Pre-Requisites for Application of the Methodology

A first pre-requisite for application of the methodology is the identification of the risks to the water bodies under consideration, as determined from the characterisation.

A second pre-requisite is knowledge of the default targets for the type of water body under consideration expressed in measurable terms. Even once default targets are known, objectives for the water bodies under consideration cannot be confirmed until an initial cost-effectiveness and disproportionate cost analysis has been completed.  Alternative objectives may be set on the basis of considering costs and benefits of measures, although this derogation is not always available, for example in protected areas.

A third critical pre-requisite of the methodology is to confirm the need to undertake cost-effectiveness analysis.  By its very nature, application of the effectiveness methodology demands a rigorous consideration of the problem and of measures to address the problem so as to ensure that comparison of the effectiveness of combinations of measures is robust and auditable.  Therefore, it is desirable to screen out those problems, which do not warrant cost-effectiveness analysis.

If, after allowing time for all existing measures to take effect, characterisation has shown that there is still a problem (a gap to close) then by definition new measures will be required to ensure WFD objectives are achieved, and the assessment of any new measures is potentially subject to CEA.

Problems that will require CEA include:
In some circumstances it may be possible to take a simplified approach, which either doesn’t require all of the steps of the methodology to be employed in strict sequence or allows relaxation of the analysis within individual steps. Determination of the criteria under which it is acceptable to adopt a simplified approach to CEA needs further investigation.

Assessment of Effectiveness

The core of the methodology is a series of steps that set out the assessment process, accompanied by a set of flowcharts.  The aim of the steps is to provide a structured framework for the consideration of measures and combinations of measures, and their effectiveness in addressing specific risks (or known impacts).

The methodology is designed to be used to determine the effectiveness of measures or combinations of measures that address risks identified by the WFD characterisation process:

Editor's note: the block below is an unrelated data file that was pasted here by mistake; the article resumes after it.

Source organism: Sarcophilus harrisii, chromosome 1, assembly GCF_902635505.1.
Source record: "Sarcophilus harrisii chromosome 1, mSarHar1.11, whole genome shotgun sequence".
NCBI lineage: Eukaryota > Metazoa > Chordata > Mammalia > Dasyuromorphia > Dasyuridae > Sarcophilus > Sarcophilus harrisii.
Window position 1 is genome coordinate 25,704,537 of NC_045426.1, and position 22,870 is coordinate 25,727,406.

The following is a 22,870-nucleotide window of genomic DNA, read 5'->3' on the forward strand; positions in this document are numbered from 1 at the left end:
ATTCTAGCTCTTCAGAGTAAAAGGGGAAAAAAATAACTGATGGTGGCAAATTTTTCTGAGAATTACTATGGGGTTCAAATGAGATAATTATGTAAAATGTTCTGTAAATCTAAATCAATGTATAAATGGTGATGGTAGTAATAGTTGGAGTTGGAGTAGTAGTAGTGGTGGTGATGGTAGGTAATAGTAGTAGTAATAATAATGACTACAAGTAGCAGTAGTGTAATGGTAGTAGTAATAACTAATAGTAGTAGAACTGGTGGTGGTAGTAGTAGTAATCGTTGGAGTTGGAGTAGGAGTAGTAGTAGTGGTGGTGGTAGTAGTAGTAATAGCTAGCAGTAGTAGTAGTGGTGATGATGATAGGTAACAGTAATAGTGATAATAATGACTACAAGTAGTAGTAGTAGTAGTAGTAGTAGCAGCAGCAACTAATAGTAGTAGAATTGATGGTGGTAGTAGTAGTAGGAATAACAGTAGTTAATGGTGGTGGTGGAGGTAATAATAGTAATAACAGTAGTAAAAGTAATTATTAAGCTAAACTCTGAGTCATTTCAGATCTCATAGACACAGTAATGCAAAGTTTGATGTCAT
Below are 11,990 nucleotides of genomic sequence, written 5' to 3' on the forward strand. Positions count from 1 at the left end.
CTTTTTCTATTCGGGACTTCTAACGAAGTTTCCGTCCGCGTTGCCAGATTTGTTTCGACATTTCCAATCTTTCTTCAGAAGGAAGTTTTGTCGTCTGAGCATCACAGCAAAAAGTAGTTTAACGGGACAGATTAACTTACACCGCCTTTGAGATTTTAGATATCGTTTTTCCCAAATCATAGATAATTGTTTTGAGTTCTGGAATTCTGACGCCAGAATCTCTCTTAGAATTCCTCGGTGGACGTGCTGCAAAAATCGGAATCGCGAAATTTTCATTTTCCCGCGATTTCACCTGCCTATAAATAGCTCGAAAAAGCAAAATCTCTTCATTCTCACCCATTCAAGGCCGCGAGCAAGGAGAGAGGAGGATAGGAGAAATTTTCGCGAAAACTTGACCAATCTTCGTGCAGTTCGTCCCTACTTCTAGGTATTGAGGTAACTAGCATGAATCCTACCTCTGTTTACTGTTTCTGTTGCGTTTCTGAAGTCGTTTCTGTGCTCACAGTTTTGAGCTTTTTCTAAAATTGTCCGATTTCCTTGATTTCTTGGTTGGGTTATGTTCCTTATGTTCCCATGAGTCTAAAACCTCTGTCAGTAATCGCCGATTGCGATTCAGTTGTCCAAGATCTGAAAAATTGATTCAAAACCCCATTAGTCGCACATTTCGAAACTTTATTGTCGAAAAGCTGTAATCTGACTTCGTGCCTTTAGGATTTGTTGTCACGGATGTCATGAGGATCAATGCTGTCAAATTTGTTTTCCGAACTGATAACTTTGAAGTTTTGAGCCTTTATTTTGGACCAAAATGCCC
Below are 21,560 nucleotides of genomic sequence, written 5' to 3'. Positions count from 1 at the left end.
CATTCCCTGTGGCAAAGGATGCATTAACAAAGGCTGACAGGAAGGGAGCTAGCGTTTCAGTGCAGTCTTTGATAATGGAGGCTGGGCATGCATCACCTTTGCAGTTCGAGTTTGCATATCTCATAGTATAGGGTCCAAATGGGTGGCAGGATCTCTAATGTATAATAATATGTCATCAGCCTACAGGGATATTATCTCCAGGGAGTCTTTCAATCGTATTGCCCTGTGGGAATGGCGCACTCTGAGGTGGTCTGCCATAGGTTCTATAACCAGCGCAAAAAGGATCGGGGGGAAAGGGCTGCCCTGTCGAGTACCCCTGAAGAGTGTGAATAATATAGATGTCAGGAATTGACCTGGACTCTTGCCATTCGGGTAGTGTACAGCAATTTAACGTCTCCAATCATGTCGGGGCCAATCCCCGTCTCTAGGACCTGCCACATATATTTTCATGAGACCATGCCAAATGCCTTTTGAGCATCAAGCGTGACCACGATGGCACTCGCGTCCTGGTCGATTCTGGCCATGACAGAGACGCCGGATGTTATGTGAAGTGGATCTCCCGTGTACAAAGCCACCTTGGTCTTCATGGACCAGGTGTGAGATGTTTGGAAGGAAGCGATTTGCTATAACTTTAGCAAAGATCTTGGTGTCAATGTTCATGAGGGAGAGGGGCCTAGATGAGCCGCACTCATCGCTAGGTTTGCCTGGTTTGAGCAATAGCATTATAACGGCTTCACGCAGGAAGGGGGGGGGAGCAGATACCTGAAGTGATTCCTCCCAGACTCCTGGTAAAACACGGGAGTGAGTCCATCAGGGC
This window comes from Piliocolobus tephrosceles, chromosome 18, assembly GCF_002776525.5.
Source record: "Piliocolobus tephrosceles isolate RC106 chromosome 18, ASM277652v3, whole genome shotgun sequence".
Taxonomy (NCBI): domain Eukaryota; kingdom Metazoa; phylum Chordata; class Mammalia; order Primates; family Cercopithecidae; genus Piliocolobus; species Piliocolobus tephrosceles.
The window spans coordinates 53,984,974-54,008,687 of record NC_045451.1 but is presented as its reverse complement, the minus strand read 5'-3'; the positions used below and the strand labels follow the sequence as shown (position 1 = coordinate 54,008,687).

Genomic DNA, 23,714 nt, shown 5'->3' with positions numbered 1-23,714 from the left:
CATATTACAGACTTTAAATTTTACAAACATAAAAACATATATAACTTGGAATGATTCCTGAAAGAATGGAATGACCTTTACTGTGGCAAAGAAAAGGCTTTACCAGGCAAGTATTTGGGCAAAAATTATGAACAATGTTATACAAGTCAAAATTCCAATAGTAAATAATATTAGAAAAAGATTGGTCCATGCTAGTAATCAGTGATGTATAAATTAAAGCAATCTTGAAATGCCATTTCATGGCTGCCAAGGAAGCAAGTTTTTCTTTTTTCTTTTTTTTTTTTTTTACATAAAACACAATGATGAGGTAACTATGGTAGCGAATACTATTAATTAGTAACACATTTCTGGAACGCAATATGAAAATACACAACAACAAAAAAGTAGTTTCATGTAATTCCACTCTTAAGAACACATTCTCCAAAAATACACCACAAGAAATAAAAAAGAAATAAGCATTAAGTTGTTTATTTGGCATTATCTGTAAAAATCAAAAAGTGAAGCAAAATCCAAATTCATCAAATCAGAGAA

Whilst the steps of the methodology are designed to be applied in succession, the user is encouraged to adapt use of these steps to suit the particular circumstances of the problem under consideration.
Assessment of Costs

The costs methodology (Project 2b) has been developed to enable an assessment of the compliance costs of measures at either the local or national level, and allows analysis to different degrees of detail.  The assessment of costs considers direct costs of implementing measures, and non-water environment costs and benefits and wider economic effects.

The cost assessment involves developing estimates for individual measures and then aggregating these for a proposed programme of measures.  Flowcharts set out the process to be followed in each step and illustrate the linkages between the effectiveness and costs methodologies.  

Combining the Assessments of Effectiveness and Costs

The final step of the cost-effectiveness methodology is to bring together the results of the effectiveness assessment and the cost assessment to provide an overall indication of cost-effectiveness in a way that will inform decision-making.  

A simple tabular summary is used to summarise the required information on costs, effectiveness, uncertainty and non-quantified attributes.

Pilot Testing

Pilot testing of the combined cost-effectiveness methodology has been undertaken in three catchments.

The objectives of the pilot testing have been to:
The three pilot test areas examined were:
Individual pilot test reports have been completed and are presented as an Appendix to Part 1 of the Project 2b report “Developing Methodologies to Assess Costs and Economic Impacts Even Handedly for the Main Types of Measures” (RPA, 2005).

Copies of this report are available from the Foundation, in electronic format on CDRom at 20.00 + VAT or hard copy at 25.00, less 20% to FWR members.
N.B. The report is available for download from the SNIFFER Website